Originally posted by downisreallyup
reply to post by whaaa
If anyone is interested, I have written a finished feature film screenplay that takes place 1 week before the flood of Noah, and is based somewhat on
the Book of Jasher and The Book of Enoch.
When I tried to pitch it to Hollywood, there was a very strange reaction. For example, I had a friend who had many connections in Hollywood, was a
film commissioner for one of the states, and a top location manager for some big movies, and when he tried to get a long time friend to take a look,
the guy was "sure, be happy to." After he read the script, he would not return my friends calls, and acted very strange.
Every place I sent it had similar results. There were those in the industry who read it, and they said things like "this is the best story I have
ever read", and there were even people who read it and came up to me crying, saying they were so moved by the story, for it told the story of those
pre-flood days like no other, and people resonated with it. But, if there were Hollywood "big wigs" who read it, they would react in a way as if
they would never want to see that story told, not if their lives depended on it.
There are certain things that can have a screenplay instantly trashed. Even if you have 99.999% fabulous writing, a single line can have it instantly
trashed without even bbeing read.
You might like checking over yuor screenplay as you might have set of one of the "tripwires".
Here are things that commonly "boobytrap" scripts:-
1. Length. If it is well over 120 pages they conclude that you are clueless and dump it without reading it. If you are a few lines over the 120
pages then they conclude that you are sloppy as any writer worth his salt can edit down a few lines and so they still dump it. In some studios and
agencies, they actually employ unpaid interns and all they do all day is to check the last page number of an incoming script and if it is higher than
120, they put it straight through the shredder.
2. Music. If state a specific piece of music, it will cause your screenplay to go straight into file 13. By stating a specific piece of music, you
allow the artist to jhold the studio to virtual ransom. the only pieces of music that you can use are:-
= Traditional, eg the sailor's hornpipe
= Types of music, erg by saying Rap music is playing
= Music where the copyright has expired, eg Tchaikovsky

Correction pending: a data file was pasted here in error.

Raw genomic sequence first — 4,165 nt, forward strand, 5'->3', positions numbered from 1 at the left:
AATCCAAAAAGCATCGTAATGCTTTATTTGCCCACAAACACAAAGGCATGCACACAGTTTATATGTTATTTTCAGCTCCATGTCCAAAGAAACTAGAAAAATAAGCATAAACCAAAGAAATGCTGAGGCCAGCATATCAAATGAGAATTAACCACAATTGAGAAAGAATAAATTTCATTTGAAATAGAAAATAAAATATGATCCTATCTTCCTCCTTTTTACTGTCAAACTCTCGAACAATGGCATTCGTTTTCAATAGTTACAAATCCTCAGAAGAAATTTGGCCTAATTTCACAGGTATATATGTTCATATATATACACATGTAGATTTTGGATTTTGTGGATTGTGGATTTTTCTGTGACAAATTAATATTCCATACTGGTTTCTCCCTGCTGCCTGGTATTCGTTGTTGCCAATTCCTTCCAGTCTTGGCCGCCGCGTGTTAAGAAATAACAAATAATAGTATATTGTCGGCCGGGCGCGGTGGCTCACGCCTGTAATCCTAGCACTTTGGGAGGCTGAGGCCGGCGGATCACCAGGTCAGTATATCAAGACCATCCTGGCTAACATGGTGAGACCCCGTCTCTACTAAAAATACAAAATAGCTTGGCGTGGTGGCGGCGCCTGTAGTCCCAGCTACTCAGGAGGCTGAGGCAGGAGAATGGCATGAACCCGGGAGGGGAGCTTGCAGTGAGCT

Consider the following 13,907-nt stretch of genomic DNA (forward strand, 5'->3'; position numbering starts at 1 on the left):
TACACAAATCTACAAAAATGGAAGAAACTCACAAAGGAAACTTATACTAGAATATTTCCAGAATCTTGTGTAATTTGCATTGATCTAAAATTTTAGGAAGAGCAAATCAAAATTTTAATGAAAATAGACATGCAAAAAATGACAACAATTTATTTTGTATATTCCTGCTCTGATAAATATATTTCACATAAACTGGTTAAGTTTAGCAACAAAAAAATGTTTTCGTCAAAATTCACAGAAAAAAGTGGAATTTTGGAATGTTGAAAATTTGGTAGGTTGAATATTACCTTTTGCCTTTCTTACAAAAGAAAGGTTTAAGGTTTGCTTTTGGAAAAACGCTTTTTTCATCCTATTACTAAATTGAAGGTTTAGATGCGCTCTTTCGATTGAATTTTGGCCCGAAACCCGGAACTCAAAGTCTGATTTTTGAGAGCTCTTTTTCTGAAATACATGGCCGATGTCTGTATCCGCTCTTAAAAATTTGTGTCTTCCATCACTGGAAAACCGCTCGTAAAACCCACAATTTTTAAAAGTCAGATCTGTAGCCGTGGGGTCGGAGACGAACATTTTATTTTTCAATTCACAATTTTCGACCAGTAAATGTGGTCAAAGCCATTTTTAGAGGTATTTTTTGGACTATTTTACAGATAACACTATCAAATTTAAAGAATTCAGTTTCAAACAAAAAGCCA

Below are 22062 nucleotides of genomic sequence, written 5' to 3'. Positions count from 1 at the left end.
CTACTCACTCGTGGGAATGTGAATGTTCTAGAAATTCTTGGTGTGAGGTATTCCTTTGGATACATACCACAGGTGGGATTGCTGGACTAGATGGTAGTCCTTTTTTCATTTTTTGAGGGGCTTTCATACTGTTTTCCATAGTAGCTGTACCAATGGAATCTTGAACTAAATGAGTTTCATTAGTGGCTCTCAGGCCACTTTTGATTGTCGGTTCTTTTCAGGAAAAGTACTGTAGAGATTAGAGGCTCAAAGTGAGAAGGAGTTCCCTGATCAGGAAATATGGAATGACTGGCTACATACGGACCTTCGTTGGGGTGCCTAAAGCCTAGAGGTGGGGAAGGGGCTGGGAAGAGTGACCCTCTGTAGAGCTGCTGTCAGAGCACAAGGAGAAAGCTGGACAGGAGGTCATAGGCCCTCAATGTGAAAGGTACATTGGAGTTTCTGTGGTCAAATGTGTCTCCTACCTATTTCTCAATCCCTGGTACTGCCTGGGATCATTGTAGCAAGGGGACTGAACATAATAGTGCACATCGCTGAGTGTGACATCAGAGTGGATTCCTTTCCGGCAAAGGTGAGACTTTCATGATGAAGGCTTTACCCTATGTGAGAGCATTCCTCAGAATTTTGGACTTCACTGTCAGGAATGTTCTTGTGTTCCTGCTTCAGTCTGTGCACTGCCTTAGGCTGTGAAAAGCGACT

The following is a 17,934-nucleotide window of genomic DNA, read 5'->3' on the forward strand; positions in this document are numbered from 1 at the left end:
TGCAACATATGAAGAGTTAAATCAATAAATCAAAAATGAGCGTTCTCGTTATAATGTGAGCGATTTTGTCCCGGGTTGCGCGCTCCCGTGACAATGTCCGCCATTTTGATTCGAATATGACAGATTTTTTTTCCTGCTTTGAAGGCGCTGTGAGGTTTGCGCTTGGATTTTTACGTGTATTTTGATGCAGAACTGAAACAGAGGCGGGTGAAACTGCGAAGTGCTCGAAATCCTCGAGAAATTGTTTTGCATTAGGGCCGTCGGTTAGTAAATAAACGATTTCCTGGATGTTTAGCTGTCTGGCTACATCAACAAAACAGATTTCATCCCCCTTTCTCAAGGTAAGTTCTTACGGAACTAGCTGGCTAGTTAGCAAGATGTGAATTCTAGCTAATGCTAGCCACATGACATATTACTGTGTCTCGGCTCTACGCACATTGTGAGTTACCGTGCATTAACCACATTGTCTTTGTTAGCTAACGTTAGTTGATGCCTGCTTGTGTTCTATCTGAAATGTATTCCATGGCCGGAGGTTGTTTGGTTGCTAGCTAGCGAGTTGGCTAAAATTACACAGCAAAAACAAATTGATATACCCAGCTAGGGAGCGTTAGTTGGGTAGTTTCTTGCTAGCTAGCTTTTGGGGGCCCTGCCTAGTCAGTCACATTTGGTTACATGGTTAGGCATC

Also remember that "Happy Birthday to You" is actually copyrighted and adds seriously to the costs of the screenplay.
3. They re/There/Their - Some agents and studios run a quick word scan on the use of these. If they see an example of where this is wrongly used,
they don't bother to read it but assume that you are illiterate.
4. Wrong Brads - If not fastened properly, interns are paid to trash it without anyone reading it. The correct system is:-
In the USA - Two brass brads one at the top and one at the bottom wth the middle hole empty.
In the UK - Three steel brads
5. Copyright - Always copyright it before sending it, BUT if you put copyright on it, they conclude that you might be setting them up to sue them and
it is instantly trashed.
6. High Quality or coloured paper - Agents and studios regard that if you have to use flashy gimmicks like this, then your script is not worth
anything, so again the interns are paid to trash it before anyone sees it.
7. Mentioning a specific actor/actress even if dead or other TV series or film - Again this leaves the studio at the mercy of a greedy actor or
executors of a will. Causes the screenplay to go straight into the bin at the corner of the desk. Consider the comedy "Can't Hardly Wait". IN
one scene the nerds are talking about how they were going to disrupt a high school party, by planning their "raid" with the use of Star Wars action
figures. This scene had to be reshot. Lucas discovered this scene and threatened to sue for substantially more than the entire budget for the
8. Lack of Editing Down - Studios will not touch a project if they think it is "badly written" which includes if you have not been economical with
your words. Why? Consider this, rough rule of thumb...each word you use in a screenplay will add approximately $150 to the cost of production. SO
they want the final minimalist version, not the wordy one.
Since this is nothing like anything that I am working on, if you like, you could send me a copy and I can advise you what is wrong with it.
[edit on 15-12-2009 by aristocrat2]
[edit on 15-12-2009 by aristocrat2]